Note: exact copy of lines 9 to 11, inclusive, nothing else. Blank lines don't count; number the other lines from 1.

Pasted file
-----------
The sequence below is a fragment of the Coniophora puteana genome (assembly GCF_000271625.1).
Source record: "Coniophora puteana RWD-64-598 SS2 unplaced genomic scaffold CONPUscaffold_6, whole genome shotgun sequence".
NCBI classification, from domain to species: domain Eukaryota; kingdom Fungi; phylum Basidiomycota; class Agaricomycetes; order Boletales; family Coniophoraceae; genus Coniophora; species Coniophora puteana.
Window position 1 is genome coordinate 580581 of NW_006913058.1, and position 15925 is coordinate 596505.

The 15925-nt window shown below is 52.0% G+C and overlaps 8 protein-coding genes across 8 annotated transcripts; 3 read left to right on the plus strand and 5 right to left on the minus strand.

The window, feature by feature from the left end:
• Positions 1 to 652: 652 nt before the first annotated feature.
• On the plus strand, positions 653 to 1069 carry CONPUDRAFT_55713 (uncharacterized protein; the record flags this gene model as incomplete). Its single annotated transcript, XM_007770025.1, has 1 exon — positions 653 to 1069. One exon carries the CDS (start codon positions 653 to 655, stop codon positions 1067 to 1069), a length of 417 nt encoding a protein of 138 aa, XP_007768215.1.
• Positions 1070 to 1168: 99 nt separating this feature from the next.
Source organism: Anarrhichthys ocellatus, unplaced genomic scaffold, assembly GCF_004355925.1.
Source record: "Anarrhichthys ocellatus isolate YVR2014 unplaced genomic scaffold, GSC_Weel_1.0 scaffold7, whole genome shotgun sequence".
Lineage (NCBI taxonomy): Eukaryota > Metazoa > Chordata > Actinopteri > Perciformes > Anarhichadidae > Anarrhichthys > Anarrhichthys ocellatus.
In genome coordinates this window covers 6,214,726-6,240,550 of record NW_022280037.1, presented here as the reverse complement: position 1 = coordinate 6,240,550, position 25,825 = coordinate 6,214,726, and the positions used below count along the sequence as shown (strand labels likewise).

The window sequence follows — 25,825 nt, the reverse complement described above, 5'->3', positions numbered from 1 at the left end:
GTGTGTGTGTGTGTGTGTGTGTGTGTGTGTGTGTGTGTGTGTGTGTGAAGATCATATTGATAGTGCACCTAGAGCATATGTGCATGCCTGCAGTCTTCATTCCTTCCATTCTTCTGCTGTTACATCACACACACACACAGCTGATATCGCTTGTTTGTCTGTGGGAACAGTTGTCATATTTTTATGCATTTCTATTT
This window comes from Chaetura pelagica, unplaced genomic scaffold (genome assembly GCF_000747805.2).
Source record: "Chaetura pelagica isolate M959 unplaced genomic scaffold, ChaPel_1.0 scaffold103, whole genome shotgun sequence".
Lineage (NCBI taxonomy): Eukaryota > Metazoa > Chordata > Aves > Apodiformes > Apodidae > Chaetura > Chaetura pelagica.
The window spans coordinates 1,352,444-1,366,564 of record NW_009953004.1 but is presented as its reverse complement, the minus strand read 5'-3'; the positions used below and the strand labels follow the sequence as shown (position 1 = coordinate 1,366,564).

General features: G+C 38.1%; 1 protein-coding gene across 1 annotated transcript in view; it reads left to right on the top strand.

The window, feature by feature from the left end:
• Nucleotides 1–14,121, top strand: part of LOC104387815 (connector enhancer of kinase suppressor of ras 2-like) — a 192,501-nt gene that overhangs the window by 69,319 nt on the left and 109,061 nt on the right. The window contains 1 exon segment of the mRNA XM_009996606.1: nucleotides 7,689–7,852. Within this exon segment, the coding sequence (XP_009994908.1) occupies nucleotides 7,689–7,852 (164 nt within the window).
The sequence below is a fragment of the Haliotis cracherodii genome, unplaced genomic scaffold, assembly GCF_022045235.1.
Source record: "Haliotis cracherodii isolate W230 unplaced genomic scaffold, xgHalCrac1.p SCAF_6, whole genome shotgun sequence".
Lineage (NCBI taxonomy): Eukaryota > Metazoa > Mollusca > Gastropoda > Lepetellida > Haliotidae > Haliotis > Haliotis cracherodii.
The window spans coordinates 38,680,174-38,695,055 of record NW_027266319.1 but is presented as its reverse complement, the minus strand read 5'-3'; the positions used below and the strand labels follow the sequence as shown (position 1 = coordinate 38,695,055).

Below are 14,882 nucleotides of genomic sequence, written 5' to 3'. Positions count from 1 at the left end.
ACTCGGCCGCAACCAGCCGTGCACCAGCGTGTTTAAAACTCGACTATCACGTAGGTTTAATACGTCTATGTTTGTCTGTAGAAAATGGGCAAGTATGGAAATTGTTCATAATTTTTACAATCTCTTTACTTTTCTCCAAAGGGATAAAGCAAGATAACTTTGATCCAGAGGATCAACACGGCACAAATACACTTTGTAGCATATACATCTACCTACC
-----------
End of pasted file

• Positions 1070 to 1168: 99 nt separating this feature from the next.
Source organism: Anarrhichthys ocellatus, unplaced genomic scaffold, assembly GCF_004355925.1.
Source record: "Anarrhichthys ocellatus isolate YVR2014 unplaced genomic scaffold, GSC_Weel_1.0 scaffold7, whole genome shotgun sequence".